The Big List of Consumer Curiosities

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Here’s a compendium of interesting, sometimes weird, sometimes surprising factoids about consumer spending, housing, modern family life, and more.

Americans spend $1.2 trillion annually on stuff they don’t need—alcohol, candy, gambling, jewelry, and the like.

Saturday is the day of the week when consumers tend to spend the most—an average of $76, according to a 2009 survey, compared to $55 on the lowest-spending day, Tuesday.

62% of Americans said they were buying more generic brands in 2010.

A 2010 Consumer Reports survey showed that generic store-brand foods taste as good as pricier national brands.

More than 8 million people stopped using credit cards in 2010.

A AAA report factoring in all automobile expenses (gas, insurance, maintenance, depreciation, etc.) says that the average car driven 15,000 miles per year costs $8,776 annually, or 58.5¢ per mile.

The AAA figures are based on gas prices of $2.88 per gallon. In April, a gallon cost about $4, and the average household spent $368 a month to gas up.

62% of people who own smartphones believe their phone will be obsolete by the time their wireless contract is up. Hence, the growing “fear of obsolescence” holding some consumers back from buying new electronics.

The average iPhone customer has a wireless bill of $95 a month.

The average American consumer spent a smidge under $1,000 last year on TV, Internet, and video games.

The average pay TV subscriber gets 118 channels but watches only 17.

28% of cable subscribers say they would consider dropping cable for broadband video.


In a recent survey, 15% of respondents said they would change jobs for a shorter commute, and 4% said they called in sick because they didn’t want to deal with their commute. What would people do if their commute was suddenly shortened? The most popular answer was: sleep.

In another survey, 84% of workers said they planned on looking for new jobs in 2011, up from 60% the year before. This is unsurprising considering that employee morale is at a three-year low.

Both unemployment and working long hours are tied to serious health problems. So take it easy, just not too easy.


The average size of a newly built single-family home in the U.S. was 2,377 square feet, down from 2,521 in 2007.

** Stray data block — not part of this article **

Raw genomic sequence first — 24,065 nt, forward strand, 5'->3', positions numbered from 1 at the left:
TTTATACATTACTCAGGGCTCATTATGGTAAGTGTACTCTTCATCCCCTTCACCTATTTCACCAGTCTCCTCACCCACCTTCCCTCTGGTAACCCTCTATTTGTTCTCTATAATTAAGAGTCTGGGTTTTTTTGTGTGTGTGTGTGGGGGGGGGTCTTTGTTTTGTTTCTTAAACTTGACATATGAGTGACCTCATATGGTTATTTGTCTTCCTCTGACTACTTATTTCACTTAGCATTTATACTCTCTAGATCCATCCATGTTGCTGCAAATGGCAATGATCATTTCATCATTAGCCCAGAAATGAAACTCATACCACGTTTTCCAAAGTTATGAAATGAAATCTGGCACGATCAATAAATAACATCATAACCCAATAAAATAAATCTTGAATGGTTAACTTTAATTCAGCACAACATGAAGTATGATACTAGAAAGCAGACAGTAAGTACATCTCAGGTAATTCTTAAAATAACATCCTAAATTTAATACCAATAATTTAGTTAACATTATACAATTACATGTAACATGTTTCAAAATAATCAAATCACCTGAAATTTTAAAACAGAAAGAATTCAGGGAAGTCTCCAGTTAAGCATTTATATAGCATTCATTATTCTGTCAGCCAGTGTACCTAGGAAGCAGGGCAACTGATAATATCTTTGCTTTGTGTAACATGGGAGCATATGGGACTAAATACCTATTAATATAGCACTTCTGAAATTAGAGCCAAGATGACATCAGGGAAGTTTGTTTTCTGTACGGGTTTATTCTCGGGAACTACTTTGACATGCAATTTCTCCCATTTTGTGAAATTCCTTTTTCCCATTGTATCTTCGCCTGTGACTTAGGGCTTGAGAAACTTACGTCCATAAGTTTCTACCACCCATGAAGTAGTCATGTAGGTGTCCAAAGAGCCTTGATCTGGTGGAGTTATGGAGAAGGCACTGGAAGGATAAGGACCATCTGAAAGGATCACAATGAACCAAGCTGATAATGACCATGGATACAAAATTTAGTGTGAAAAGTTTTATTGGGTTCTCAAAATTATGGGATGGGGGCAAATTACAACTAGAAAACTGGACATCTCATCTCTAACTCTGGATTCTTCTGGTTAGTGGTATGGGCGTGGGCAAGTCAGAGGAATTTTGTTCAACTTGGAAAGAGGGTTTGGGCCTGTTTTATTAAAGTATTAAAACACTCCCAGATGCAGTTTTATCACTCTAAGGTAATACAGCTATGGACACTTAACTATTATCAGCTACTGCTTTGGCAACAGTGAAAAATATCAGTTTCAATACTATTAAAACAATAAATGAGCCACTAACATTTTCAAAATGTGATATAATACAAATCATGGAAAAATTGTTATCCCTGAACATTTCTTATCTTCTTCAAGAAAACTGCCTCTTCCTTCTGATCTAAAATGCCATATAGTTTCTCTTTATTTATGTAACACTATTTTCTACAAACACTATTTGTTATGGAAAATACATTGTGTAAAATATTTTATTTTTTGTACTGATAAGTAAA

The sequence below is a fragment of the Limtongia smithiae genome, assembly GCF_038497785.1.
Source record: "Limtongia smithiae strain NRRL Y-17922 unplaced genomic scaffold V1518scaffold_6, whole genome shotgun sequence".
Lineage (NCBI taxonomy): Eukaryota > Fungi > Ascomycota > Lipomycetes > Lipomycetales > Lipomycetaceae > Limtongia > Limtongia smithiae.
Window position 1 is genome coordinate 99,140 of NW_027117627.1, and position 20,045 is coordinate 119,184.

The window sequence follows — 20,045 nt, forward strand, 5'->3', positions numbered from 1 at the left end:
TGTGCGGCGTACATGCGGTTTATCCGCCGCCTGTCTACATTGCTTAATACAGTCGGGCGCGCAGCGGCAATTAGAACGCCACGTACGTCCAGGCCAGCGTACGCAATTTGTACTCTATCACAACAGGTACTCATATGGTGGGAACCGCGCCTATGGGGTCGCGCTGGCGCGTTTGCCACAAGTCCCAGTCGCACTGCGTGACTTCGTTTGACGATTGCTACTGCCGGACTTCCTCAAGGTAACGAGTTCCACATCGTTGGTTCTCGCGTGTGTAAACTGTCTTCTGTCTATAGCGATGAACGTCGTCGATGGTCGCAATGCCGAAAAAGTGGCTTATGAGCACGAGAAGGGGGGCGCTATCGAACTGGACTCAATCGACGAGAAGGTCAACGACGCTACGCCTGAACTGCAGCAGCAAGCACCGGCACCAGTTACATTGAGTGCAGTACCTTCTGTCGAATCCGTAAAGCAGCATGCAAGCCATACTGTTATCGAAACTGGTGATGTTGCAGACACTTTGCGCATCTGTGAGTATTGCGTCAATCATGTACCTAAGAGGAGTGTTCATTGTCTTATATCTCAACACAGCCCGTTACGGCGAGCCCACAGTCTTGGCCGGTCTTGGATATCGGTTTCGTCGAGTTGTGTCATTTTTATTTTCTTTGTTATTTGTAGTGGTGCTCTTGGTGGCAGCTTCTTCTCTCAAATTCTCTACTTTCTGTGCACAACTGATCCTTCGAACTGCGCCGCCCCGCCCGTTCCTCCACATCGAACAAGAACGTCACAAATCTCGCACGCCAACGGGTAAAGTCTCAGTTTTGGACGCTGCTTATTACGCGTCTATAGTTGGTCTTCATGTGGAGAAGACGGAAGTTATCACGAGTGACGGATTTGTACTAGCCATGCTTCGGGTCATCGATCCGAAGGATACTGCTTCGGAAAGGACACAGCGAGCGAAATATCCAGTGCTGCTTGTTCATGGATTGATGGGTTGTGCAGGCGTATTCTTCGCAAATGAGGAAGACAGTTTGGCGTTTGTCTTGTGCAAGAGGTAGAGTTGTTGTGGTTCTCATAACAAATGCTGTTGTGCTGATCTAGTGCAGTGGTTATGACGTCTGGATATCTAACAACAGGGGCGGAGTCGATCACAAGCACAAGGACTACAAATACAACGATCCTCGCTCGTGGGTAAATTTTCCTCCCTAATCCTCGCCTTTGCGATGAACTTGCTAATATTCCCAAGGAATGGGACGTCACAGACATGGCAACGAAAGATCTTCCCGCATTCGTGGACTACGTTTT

According to a survey of home builders, by 2015 the average home will be 2,152 square feet.

New homes are 29% pricier than existing homes—which is one reason why while existing home sales are down 3%, sales of newly built houses are down 28%.

In 2009, 3.5% of household income went to property taxes, up from 2.9% in 2005.

81% of adults in a recent survey say they believe that buying a home is the best long-term investment a person can make.


The majority of parents say it is easier to talk to children about drugs than family finances. Only 28% of those surveyed said they are “very prepared to discuss basic financial principles such as setting goals, the importance of saving, smart spending, inflation, and diversification.”

The number of households with more than one family doubled up under one roof increased 11.7% from 2008 to 2010.

Households are arguing more about money lately: 61% of people surveyed reported that discussions about household finances regularly turn into arguments, up from 45% not long ago. Could be that families are more agitated what with all the extra people in the house.

The percentage of American households with individual life insurance policies is at its lowest levels in 50 years.

Kids really are cheaper by the dozen, apparently. Data suggests that the third child (and all those thereafter) are much less expensive to feed, clothe, and house than the first two.

Giving money to kids to get good grades doesn’t work, according to Harvard researchers. That’s the gist after a series of studies gave $6.3 million to thousands of students, who presumably would argue against the results so long as the cash keeps coming their way.